• Kyodo


With the airline industry struggling amid the coronavirus pandemic, the situation is particularly worrisome for low-cost airlines, which rely on high seat occupancy and aircraft operating rates.

As they resume more flights that have been grounded since February, some are using their aircraft for cargo transportation and others are trying to balance infection prevention with profitability until social distancing rules can be safely eased and air traffic demand returns to pre-pandemic levels.

But some aviation industry experts say that low-cost carriers will likely need to start devising new business strategies instead of just weathering the storm by hoping that demand will eventually come back.

Peach Aviation Ltd., a group company of ANA Holdings Inc., plans to resume services on all of its domestic routes by June 19 after having drastically reduced its schedule, while Jetstar Japan Co., a budget carrier affiliated with Japan Airlines Co., is also restoring flights in stages following extensive cancellations.

The two carriers are both asking passengers to wear face masks and suspending all in-flight sales, but elsewhere they are taking a slightly different approach to preventing virus infections among passengers.

Jetstar will not take reservations for middle seats, the same preventive measure taken by Japan Airlines, though its officials say the arrangement is "a temporary response" that will be impossible to sustain unless it gives up the low-cost business model and raises fares.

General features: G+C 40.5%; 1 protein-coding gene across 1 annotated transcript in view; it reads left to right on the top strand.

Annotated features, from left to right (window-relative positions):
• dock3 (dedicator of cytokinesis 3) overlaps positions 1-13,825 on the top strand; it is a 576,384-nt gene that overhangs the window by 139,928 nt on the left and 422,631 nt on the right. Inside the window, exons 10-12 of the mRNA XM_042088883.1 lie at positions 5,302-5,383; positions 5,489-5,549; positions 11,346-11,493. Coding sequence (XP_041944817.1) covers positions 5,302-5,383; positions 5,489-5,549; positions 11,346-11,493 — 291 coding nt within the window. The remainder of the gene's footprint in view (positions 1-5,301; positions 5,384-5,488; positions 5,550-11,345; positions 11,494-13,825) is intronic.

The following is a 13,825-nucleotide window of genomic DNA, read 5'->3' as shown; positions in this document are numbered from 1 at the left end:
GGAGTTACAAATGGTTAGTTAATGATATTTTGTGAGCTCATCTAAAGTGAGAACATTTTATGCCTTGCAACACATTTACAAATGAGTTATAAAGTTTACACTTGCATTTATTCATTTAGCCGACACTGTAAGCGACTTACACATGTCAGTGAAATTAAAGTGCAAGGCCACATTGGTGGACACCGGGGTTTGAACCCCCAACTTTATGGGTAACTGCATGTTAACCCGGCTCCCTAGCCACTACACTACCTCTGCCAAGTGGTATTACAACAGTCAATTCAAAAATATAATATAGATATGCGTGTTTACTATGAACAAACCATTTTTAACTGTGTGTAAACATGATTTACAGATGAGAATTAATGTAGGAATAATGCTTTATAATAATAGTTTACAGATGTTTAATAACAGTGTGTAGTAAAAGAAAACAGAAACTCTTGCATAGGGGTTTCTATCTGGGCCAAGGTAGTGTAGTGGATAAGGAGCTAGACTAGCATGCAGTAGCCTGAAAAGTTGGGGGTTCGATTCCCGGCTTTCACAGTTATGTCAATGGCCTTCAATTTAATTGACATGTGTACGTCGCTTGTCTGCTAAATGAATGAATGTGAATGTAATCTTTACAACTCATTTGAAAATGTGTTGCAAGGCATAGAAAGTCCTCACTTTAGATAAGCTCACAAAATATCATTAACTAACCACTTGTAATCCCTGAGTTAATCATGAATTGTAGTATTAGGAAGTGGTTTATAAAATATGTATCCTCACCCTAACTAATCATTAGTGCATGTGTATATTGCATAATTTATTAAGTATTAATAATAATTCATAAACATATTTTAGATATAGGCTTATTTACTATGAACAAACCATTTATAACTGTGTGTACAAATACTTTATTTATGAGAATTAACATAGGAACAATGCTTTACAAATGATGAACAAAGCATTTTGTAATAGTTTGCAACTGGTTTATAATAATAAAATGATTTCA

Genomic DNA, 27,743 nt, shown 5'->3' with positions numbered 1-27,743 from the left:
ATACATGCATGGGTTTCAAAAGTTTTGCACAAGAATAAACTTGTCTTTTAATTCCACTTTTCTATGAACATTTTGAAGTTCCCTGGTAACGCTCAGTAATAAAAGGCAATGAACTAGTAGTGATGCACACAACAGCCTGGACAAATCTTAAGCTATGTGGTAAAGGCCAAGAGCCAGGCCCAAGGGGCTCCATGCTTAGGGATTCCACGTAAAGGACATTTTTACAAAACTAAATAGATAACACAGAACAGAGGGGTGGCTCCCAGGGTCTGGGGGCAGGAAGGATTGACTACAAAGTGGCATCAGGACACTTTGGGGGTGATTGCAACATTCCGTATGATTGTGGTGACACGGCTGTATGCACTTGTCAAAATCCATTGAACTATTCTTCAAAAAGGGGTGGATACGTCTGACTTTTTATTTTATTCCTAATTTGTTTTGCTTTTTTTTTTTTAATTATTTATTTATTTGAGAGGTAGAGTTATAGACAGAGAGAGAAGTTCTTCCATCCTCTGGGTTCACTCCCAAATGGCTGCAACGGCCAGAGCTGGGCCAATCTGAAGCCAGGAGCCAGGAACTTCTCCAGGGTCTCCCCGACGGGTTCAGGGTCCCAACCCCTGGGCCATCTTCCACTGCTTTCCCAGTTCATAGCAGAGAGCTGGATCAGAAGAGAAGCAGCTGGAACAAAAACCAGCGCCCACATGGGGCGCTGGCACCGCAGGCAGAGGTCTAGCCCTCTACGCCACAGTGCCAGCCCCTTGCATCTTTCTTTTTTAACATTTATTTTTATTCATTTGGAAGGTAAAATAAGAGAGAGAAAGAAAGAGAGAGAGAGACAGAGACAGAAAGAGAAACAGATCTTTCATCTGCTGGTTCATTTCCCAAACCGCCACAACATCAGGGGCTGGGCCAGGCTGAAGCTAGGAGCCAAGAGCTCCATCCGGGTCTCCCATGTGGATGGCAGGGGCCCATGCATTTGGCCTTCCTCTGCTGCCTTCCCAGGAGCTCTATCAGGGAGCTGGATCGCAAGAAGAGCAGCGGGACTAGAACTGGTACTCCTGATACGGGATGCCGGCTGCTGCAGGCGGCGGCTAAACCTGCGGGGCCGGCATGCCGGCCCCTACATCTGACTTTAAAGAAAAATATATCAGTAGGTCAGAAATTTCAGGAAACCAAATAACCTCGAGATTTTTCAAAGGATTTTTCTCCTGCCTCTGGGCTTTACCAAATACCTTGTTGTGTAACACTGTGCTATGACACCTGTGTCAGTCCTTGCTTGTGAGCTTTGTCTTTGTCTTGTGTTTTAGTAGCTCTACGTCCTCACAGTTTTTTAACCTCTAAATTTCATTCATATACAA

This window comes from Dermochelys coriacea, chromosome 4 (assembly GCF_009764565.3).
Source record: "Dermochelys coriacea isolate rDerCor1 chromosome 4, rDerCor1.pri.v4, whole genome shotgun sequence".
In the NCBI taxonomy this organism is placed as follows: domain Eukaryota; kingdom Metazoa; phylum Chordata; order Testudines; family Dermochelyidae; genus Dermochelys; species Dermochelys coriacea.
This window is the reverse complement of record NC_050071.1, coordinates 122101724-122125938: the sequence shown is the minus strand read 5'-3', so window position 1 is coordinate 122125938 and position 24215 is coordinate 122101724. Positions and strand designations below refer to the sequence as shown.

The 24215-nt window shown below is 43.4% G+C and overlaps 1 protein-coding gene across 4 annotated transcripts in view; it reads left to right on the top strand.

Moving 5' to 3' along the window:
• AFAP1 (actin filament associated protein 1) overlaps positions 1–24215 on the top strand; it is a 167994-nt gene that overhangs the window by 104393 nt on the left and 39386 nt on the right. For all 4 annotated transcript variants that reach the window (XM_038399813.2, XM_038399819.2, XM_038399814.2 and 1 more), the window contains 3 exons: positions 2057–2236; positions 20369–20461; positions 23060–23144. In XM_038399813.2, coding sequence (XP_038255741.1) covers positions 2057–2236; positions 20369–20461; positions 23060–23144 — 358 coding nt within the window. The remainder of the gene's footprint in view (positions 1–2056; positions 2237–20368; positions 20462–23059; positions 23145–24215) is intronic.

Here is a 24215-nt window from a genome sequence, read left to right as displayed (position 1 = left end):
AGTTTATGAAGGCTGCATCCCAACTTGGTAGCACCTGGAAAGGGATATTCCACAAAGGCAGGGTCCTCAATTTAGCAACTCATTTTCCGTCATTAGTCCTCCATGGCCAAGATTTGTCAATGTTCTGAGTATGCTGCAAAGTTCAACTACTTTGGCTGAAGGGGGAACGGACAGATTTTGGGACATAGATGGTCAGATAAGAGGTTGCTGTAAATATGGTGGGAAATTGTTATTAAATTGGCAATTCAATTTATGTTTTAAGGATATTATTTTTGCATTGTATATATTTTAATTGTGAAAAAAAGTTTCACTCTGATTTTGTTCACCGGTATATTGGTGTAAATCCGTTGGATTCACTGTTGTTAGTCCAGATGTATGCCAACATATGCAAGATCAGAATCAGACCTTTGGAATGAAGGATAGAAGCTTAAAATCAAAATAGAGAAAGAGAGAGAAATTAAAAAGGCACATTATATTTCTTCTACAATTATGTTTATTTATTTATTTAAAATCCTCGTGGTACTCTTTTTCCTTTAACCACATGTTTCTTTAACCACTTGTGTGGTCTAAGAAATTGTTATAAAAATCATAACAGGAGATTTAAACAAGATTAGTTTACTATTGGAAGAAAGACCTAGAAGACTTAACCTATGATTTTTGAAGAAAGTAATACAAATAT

Peach Aviation is not taking special measures for customer spacing, saying its aircraft have sophisticated ventilation systems, though industry officials say it will still be hard to make profits with the current level of air travel demand.

Jetstar Japan and Peach Aviation are not facing dire financial troubles as their parent firms Japan Airlines and ANA say they have enough funding to deal with the current crisis, but they still face a long road to full service resumption.

"The seat occupancy rate which low-cost carriers need to make a profit is considered to be between 70 and 80 percent," said Yasuhito Tsuchiya, a senior analyst at Mitsubishi UFJ Morgan Stanley Securities Co.

In June, the number of domestic flights Jetstar Japan plans to operate will be only 10 percent of the pre-pandemic level, while that of Peach Aviation will be just above 30 percent, according to the airlines.

Tsuchiya said that a possible path for budget airlines' survival is to more closely coordinate services with their parent companies by opening up routes not covered by the big carriers.

"They have to depart from the low-price-first strategy and offer more value to passengers, such as improved quality of services … though such a business shift is very tough in this situation," he added.

Earlier this month, Zipair Tokyo Inc., a wholly owned budget carrier unit of Japan Airline Co., made its maiden flight, carrying cargo, instead of passengers, from Narita Airport to Bangkok via a Boeing 787 jet.

"Low-cost airlines have to survive through measures including turning part of their services to cargo flights for a while," said Tomohiko Nakamura, a professor at Kobe International University well-versed in the aviation business.

"It will take a long time for demand (for passenger flights) to recover to levels before the pandemic. Low-cost flights could well become a thing of the past."

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